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Cyprus is against military interference in Syria

June 25, 2012, 12:26 UTC+3

According to the Cypriot foreign minister, her country has its say in the European Union’s council of foreign ministers

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NICOSIA, June 25 (Itar-Tass) — Cyprus is against any military interference in Syria, Cyprus’ Foreign Minister Erato Kozakou-Markoullis said in an interview with Itar-Tass.

She is taking part in a meeting of the European Union’s foreign ministers, which opens in Luxembourg on Monday. One of the subjects for discussion will be a conflict around a Turkish plane shot down by Syria.

According to the Cyprus’ foreign minister, her country took a firm position from the very starts and categorically rejects any military interference. It is vital to find a political solution to the Syrian problem, she stressed and added that Cyprus supports the six-provision plan proposed by the Special Envoy of the United National and the League of Arab States Kofi Annan and proved by the United Nations Security Council.

Cyprus, which is taking over the chair in the European Union for the next six months, will try to persuade its partners that “this is the path to follow,” she said. In her words, it is in the interest of both Cyprus and the entire European Union to think how to pool efforts, nor only inside the European Union but also with partners in the United Nations Security Council, including with Russia as a key partner, in order to arrive at common solutions to the crisis.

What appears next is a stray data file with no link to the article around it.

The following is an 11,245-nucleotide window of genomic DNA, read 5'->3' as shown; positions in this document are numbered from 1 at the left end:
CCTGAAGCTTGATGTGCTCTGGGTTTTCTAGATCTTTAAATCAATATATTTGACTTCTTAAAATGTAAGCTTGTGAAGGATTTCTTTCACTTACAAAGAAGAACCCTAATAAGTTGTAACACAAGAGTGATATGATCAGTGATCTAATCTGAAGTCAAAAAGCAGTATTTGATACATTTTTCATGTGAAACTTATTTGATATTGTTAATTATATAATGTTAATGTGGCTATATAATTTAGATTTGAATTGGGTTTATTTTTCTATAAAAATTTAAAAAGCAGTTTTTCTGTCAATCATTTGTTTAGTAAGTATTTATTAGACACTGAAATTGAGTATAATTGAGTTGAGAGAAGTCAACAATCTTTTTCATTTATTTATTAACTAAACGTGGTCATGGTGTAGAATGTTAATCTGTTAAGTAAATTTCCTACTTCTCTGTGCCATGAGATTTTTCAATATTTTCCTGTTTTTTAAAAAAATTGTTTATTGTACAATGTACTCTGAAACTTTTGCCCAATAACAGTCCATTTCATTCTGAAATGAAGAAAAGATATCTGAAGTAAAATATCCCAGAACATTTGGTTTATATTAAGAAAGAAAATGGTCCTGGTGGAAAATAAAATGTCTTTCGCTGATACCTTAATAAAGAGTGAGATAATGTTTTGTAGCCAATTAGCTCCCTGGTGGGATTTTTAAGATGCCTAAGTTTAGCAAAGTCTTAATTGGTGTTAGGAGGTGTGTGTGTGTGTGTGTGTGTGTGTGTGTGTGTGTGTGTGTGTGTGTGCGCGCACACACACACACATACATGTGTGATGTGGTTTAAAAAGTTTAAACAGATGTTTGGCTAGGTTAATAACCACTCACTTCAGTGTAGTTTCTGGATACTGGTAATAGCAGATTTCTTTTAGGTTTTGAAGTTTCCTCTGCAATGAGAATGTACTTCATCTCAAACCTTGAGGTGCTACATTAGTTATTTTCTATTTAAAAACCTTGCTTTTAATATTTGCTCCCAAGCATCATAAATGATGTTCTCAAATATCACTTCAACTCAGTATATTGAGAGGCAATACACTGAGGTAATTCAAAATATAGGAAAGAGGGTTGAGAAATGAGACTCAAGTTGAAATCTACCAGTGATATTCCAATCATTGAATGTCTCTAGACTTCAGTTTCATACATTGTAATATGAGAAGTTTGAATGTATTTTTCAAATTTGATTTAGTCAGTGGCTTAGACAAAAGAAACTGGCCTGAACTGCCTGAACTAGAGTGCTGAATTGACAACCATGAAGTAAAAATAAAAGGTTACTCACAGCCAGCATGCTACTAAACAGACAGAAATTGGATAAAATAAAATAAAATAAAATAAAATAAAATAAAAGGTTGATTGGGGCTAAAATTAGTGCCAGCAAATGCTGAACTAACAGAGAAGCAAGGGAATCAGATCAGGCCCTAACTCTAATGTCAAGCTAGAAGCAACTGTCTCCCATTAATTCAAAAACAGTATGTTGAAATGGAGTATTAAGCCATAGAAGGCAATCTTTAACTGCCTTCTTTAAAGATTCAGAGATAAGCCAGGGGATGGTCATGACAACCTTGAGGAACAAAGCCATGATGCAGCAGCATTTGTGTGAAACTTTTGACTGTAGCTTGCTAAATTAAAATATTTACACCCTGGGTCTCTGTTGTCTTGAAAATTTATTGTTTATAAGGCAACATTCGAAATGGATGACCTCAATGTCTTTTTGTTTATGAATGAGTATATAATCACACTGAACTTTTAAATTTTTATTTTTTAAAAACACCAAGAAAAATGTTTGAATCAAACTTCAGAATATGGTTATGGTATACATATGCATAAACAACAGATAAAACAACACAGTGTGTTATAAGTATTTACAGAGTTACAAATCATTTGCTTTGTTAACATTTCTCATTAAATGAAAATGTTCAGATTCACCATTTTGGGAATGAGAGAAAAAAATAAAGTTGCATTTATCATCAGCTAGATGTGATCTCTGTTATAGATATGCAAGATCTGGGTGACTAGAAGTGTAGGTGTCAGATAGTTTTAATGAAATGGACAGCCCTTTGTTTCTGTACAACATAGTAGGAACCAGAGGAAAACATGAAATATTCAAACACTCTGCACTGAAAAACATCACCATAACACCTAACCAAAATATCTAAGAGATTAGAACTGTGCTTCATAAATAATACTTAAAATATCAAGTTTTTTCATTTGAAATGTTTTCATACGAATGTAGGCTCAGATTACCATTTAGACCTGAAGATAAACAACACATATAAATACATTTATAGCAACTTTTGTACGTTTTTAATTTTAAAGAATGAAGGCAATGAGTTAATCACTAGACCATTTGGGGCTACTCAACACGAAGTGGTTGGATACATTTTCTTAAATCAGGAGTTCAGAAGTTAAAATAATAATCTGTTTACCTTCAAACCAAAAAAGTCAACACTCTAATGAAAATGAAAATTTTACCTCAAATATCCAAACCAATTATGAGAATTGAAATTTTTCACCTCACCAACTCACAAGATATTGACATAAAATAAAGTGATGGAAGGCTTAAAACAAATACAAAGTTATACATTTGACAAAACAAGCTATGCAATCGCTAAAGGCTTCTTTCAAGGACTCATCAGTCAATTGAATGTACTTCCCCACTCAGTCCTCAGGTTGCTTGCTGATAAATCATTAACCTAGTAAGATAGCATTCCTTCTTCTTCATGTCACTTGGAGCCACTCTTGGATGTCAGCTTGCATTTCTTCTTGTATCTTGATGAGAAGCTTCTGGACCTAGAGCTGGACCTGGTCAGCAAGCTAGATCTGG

The issue if very pressing for Cyprus, since it is located some 100 kilometers away from Syria, she noted. If a combat operation or a large-scale civil war erupts in Syria, the conflict would spread to neighboring countries, and first of all, to Lebanon, which, according to Kozakou-Markoullis, is very dear to Cypriots and with it has long-standing relations. In her words, it is necessary to support and protect Lebanon, which boats a very delicate form of government involving all religious and political forces. If the Syrian conflict spreads to Lebanon, it may trigger an explosion that would affect the entire region. “No one is interested in such developments,” she stressed.

According to the Cypriot foreign minister, her country has its say in the European Union’s council of foreign ministers, so Cyprus, as Syria’s closes European neighbor, would spare no effort to bring its concern to other European Union countries. All large-scale wars in the region, she noted, told heavily on Cyprus, which had to accept lots of refugees from Iraq, Lebanon, and other countries.


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